"‘I now realize that leaving home was a gesture, like goodbye notes from failed suicides.'
Amit Ray leaves his upper-class home in India with nine books in his bag and seventy rupees in his pocket, beginning his journey into ‘Life'. His story runs a hectic course, from Calcutta to New Delhi and, after a poignant and disastrous Italian interlude, on to London whores, scatological misadventures, Paris, København and back to London. In-between he works variously as a shoeshine boy, cub reporter, lavatory attendant, engineer and writer. The twentieth-century Odysseus, Amit is obsessed with that contraband comestible―Woman. Adam-and-Eve confrontations lead the hero into situations which are in turn lurid, erotic, pathetic, tender and sometimes outrageously hilarious.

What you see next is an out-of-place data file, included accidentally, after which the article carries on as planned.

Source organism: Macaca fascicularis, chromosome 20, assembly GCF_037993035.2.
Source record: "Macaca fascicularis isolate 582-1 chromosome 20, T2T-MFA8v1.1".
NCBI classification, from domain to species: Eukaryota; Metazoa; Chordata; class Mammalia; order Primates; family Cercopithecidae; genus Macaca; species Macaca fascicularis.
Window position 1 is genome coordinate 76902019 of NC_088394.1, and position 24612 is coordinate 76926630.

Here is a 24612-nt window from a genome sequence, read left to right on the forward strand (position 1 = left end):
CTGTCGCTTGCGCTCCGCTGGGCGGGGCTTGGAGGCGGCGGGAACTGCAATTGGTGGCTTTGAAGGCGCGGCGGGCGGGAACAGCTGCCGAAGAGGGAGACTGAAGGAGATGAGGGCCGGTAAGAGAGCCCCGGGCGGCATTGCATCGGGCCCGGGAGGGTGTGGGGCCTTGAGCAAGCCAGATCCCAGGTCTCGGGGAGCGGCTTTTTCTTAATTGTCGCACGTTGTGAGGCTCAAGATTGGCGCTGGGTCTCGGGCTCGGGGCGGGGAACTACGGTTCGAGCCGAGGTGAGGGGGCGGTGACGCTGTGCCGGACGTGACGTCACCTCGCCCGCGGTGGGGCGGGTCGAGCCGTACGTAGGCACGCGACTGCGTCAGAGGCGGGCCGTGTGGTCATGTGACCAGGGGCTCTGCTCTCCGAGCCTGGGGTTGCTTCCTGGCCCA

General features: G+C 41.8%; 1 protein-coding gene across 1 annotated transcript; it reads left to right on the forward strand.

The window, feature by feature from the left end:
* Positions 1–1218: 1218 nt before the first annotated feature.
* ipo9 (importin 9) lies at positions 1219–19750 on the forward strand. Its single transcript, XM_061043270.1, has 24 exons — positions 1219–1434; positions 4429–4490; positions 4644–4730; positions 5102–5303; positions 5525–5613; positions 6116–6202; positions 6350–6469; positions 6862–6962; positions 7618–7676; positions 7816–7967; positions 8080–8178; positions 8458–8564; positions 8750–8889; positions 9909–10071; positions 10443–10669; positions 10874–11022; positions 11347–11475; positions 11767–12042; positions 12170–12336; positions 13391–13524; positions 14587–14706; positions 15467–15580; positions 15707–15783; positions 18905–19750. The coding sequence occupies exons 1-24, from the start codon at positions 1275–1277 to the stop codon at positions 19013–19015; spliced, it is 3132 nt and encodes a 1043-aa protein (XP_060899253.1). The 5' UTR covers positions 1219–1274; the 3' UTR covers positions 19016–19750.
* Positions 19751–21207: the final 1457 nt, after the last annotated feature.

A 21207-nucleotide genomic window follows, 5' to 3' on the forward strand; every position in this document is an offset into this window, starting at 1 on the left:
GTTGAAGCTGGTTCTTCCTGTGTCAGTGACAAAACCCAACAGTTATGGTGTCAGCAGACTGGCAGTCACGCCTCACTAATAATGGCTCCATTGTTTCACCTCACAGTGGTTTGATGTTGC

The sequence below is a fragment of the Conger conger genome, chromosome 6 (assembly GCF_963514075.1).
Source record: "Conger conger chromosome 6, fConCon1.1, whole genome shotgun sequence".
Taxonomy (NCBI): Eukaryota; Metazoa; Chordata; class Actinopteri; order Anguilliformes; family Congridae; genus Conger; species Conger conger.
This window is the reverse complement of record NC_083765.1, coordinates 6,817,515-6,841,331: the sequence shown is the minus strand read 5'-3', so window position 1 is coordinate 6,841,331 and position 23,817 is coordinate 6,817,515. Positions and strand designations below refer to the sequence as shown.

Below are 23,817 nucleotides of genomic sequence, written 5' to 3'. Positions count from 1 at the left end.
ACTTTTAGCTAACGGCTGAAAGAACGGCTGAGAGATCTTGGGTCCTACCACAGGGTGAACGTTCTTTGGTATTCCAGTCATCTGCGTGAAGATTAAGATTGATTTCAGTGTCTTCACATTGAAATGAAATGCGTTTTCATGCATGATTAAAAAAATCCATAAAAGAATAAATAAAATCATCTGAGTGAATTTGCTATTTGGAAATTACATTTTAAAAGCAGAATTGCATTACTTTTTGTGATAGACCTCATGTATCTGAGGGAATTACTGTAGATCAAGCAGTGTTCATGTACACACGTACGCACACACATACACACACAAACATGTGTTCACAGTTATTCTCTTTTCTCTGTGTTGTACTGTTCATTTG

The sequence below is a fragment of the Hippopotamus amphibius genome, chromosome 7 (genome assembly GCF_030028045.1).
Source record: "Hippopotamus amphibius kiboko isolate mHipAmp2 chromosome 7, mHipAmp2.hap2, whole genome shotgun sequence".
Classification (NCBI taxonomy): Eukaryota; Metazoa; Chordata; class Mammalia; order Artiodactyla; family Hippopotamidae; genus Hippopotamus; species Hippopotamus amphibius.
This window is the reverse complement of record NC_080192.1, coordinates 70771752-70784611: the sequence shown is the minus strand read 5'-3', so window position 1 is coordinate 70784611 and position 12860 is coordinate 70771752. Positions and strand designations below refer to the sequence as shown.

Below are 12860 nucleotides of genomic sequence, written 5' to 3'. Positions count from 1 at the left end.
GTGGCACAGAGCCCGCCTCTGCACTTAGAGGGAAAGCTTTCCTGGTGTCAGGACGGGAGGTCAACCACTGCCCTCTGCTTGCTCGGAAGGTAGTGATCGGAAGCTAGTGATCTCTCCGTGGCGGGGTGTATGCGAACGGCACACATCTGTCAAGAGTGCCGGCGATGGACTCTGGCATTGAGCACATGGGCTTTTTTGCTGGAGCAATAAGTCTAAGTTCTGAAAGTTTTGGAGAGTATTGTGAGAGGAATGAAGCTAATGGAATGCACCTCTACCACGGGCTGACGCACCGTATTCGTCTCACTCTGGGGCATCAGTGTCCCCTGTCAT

Like a beaver, Amit noses his way into that elusive enclave, the ‘Hampstead intellectual circuit', and learns of the tribal customs, unspoken dogmas and ambiguous hostilities of fellow humans who would feign to know all the answers. And like the proverbial cork, he bobs up and down but never sinks. At the end of the story we find him packing his bags to revisit the land of his birth. There is a hint of thirst quenched. But if we have come to know the hero at all, we must assume that it is only a calm before another storm."